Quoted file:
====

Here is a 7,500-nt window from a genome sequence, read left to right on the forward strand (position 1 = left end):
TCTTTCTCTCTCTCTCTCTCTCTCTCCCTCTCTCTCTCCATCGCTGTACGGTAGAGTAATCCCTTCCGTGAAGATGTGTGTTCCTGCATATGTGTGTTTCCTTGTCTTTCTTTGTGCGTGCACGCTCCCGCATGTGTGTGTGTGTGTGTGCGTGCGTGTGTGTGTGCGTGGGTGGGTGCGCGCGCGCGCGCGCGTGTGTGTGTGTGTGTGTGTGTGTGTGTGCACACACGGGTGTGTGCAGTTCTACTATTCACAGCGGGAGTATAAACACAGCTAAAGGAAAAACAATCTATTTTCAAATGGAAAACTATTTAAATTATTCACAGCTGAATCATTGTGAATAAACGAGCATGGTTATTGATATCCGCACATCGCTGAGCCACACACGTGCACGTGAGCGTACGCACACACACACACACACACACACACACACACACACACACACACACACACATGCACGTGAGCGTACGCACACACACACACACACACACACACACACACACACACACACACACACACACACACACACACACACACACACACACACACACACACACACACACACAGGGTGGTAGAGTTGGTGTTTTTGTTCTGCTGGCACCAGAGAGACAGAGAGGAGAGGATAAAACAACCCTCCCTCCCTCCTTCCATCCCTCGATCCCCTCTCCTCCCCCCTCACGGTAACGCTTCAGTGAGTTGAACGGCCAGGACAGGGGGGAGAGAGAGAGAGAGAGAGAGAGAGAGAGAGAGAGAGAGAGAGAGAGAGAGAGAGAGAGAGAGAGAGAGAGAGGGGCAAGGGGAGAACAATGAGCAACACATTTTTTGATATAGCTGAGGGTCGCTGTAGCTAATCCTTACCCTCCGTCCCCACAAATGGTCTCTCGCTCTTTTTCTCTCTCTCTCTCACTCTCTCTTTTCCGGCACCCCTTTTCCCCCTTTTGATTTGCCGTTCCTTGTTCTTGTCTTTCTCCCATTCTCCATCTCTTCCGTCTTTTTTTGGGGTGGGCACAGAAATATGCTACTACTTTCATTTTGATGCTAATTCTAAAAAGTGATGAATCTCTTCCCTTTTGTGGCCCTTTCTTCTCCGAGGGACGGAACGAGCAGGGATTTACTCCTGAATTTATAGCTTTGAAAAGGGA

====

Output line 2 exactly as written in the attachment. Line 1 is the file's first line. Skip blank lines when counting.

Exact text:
TCTTTCTCTCTCTCTCTCTCTCTCTCCCTCTCTCTCTCCATCGCTGTACGGTAGAGTAATCCCTTCCGTGAAGATGTGTGTTCCTGCATATGTGTGTTTCCTTGTCTTTCTTTGTGCGTGCACGCTCCCGCATGTGTGTGTGTGTGTGTGCGTGCGTGTGTGTGTGCGTGGGTGGGTGCGCGCGCGCGCGCGCGTGTGTGTGTGTGTGTGTGTGTGTGTGTGCACACACGGGTGTGTGCAGTTCTACTATTCACAGCGGGAGTATAAACACAGCTAAAGGAAAAACAATCTATTTTCAAATGGAAAACTATTTAAATTATTCACAGCTGAATCATTGTGAATAAACGAGCATGGTTATTGATATCCGCACATCGCTGAGCCACACACGTGCACGTGAGCGTACGCACACACACACACACACACACACACACACACACACACACACACACACACATGCACGTGAGCGTACGCACACACACACACACACACACACACACACACACACACACACACACACACACACACACACACACACACACACACACACACACACACACACACACACAGGGTGGTAGAGTTGGTGTTTTTGTTCTGCTGGCACCAGAGAGACAGAGAGGAGAGGATAAAACAACCCTCCCTCCCTCCTTCCATCCCTCGATCCCCTCTCCTCCCCCCTCACGGTAACGCTTCAGTGAGTTGAACGGCCAGGACAGGGGGGAGAGAGAGAGAGAGAGAGAGAGAGAGAGAGAGAGAGAGAGAGAGAGAGAGAGAGAGAGAGAGAGAGAGAGAGGGGCAAGGGGAGAACAATGAGCAACACATTTTTTGATATAGCTGAGGGTCGCTGTAGCTAATCCTTACCCTCCGTCCCCACAAATGGTCTCTCGCTCTTTTTCTCTCTCTCTCTCACTCTCTCTTTTCCGGCACCCCTTTTCCCCCTTTTGATTTGCCGTTCCTTGTTCTTGTCTTTCTCCCATTCTCCATCTCTTCCGTCTTTTTTTGGGGTGGGCACAGAAATATGCTACTACTTTCATTTTGATGCTAATTCTAAAAAGTGATGAATCTCTTCCCTTTTGTGGCCCTTTCTTCTCCGAGGGACGGAACGAGCAGGGATTTACTCCTGAATTTATAGCTTTGAAAAGGGA